Sens. Gary Peters, D-Mich., and John Cornyn, R-Texas, introduced legislation last week to protect commercial satellites from cybersecurity threats.


If passed, the Satellite Cybersecurity Act would direct the Cybersecurity and Infrastructure Security Agency (CISA) and Government Accountability Office (GAO) to provide cybersecurity resources to commercial satellite owners and operators.


The legislation would require CISA to develop voluntary cybersecurity recommendations for satellites to help commercial satellite companies secure their systems. CISA would also be required to create a public online resource with satellite-specific cybersecurity resources for companies. The legislation would also require GAO to perform a study on how the Federal government supports the commercial satellite industry regarding cybersecurity. The objective behind the study is to obtain a better understanding of “how network vulnerabilities in commercial satellites could impact critical infrastructure,” read an announcement from the senators.


Commercial satellites are integral to the country’s infrastructure. They provide data and critical information for navigation, agriculture, technology development, scientific research, and more. Industrial control systems, which help operate critical infrastructure networks like pipelines, and water and electric utilities, are also heavily reliant on commercial satellites.


“Commercial satellites are an integral part of our infrastructure network and must be protected from cyberattacks by bad actors that would compromise our national security,” said Cornyn.


Additionally, commercial satellites also play a big role in the United States’ evolving space industry. According to a report by the Satellite Industry Association, commercial satellites are considered a major driver of the space industry overall, accounting for nearly 73 percent of the total space business.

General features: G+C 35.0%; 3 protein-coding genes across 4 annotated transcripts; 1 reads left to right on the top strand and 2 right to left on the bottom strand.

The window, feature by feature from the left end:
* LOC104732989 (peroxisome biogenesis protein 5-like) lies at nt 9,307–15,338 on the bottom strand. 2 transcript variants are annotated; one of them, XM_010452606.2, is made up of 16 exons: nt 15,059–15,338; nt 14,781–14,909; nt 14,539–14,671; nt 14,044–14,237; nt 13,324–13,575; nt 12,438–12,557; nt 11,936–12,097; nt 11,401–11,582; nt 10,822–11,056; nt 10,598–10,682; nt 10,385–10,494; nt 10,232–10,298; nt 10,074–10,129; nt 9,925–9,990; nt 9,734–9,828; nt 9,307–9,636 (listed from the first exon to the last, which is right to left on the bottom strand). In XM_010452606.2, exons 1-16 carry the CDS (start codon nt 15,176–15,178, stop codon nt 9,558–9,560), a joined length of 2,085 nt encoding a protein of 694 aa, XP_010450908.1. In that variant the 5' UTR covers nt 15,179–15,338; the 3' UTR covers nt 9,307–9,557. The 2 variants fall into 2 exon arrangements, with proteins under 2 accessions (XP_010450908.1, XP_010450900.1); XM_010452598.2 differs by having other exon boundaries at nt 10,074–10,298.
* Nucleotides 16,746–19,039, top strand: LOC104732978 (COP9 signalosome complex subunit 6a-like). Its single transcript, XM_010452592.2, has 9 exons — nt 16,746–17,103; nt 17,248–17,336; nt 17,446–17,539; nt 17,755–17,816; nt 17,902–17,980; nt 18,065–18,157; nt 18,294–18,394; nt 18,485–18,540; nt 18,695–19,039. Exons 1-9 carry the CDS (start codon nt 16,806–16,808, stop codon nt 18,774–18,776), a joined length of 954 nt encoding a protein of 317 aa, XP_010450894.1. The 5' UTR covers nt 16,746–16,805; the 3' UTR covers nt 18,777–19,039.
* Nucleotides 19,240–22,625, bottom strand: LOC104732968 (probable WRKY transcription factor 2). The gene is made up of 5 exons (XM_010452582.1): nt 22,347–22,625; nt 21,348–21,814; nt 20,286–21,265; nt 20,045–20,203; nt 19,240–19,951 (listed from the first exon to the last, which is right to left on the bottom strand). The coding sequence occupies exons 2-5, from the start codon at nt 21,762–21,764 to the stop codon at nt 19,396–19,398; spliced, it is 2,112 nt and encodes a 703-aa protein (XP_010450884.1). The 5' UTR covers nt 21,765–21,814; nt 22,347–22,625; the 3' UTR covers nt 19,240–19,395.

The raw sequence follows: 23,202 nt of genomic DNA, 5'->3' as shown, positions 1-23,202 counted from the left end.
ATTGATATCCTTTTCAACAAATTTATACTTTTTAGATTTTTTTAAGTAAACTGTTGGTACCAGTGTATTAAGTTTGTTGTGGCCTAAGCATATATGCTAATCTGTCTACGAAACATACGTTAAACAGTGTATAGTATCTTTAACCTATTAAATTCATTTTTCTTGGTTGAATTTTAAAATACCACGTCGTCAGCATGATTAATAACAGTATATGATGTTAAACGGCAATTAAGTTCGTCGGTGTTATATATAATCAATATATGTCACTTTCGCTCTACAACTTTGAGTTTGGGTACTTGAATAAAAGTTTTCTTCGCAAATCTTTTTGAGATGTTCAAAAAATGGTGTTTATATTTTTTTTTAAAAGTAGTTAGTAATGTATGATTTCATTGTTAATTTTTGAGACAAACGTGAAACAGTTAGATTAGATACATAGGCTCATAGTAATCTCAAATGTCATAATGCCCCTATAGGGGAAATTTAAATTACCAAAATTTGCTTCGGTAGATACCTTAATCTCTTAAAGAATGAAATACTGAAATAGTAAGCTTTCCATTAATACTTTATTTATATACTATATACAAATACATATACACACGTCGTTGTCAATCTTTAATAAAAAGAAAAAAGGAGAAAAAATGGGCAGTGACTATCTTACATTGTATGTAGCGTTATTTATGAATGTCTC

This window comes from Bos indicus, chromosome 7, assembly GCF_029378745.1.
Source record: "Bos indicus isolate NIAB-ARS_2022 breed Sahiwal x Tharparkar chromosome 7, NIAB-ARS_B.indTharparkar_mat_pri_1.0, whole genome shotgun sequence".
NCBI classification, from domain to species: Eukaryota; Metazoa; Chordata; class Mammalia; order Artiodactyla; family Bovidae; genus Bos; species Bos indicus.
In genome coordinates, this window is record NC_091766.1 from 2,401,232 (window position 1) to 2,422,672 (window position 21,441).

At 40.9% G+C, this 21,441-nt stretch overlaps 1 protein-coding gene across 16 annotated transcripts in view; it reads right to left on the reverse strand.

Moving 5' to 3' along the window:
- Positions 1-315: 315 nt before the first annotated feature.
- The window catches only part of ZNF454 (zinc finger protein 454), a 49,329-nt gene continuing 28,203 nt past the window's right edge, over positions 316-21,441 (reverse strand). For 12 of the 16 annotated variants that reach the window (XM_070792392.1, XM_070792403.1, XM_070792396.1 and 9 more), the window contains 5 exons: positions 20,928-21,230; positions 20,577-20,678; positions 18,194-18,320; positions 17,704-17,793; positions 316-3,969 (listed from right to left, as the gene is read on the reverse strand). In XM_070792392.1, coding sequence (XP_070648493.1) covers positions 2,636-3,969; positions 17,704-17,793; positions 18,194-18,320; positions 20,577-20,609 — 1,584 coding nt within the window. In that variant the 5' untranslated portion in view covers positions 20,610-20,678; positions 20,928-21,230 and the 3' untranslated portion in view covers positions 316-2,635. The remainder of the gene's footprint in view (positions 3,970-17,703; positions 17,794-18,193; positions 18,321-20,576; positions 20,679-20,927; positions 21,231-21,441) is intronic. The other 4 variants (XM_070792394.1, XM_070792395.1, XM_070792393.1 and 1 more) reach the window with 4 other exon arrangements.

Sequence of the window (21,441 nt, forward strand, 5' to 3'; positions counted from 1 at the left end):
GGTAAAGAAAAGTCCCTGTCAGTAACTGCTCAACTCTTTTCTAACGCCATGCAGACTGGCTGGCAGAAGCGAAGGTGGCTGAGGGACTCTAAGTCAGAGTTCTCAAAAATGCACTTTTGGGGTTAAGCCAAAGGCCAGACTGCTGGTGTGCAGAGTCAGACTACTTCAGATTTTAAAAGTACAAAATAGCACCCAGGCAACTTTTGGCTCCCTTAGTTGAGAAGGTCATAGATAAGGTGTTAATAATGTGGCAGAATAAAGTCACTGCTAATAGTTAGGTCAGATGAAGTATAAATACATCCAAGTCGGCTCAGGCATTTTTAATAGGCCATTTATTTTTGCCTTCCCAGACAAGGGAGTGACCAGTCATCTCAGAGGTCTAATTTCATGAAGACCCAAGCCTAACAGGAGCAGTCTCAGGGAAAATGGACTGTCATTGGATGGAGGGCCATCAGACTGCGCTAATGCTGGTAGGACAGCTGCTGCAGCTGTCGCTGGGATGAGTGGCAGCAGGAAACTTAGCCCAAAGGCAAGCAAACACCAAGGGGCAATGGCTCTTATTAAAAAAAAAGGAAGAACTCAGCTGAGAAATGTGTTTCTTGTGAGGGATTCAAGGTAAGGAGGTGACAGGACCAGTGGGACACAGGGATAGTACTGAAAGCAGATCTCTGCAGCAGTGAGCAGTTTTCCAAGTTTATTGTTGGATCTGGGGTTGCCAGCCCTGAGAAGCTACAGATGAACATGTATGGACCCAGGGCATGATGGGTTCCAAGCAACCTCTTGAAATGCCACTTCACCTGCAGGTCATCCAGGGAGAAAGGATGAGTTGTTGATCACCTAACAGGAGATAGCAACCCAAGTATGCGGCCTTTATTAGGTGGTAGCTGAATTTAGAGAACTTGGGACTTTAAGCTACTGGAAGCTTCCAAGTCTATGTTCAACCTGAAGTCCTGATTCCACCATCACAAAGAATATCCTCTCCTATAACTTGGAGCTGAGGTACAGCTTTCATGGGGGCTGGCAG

“It’s clear the government must provide more cybersecurity support to small businesses and other companies that own and operate commercial satellites before it’s too late. This bipartisan bill will help ensure these organizations – who often do not have enough resources – are able to protect their own networks,” said Peters.


The increased concern of potential hacks to satellites is not a far-reaching notion. In 2007 and 2008, hackers were able to gain access to NASA and U.S. Geological Survey satellites. Later in 2014, U.S. officials accused China of hacking a National Oceanic and Atmospheric Administration weather satellite. Peters and Cornyn noted that the Department of Defense has also raised concerns about this threat.


“Hackers have already successfully attacked government satellites, and it’s only a matter of time before they begin to more aggressively target commercial satellites. Vulnerabilities in these systems present an opportunity for foreign adversaries and cybercriminals to significantly disrupt American lives and livelihoods,” said Peters.

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Lisbeth Perez
Lisbeth Perez
Lisbeth Perez is a MeriTalk Senior Technology Reporter covering the intersection of government and technology.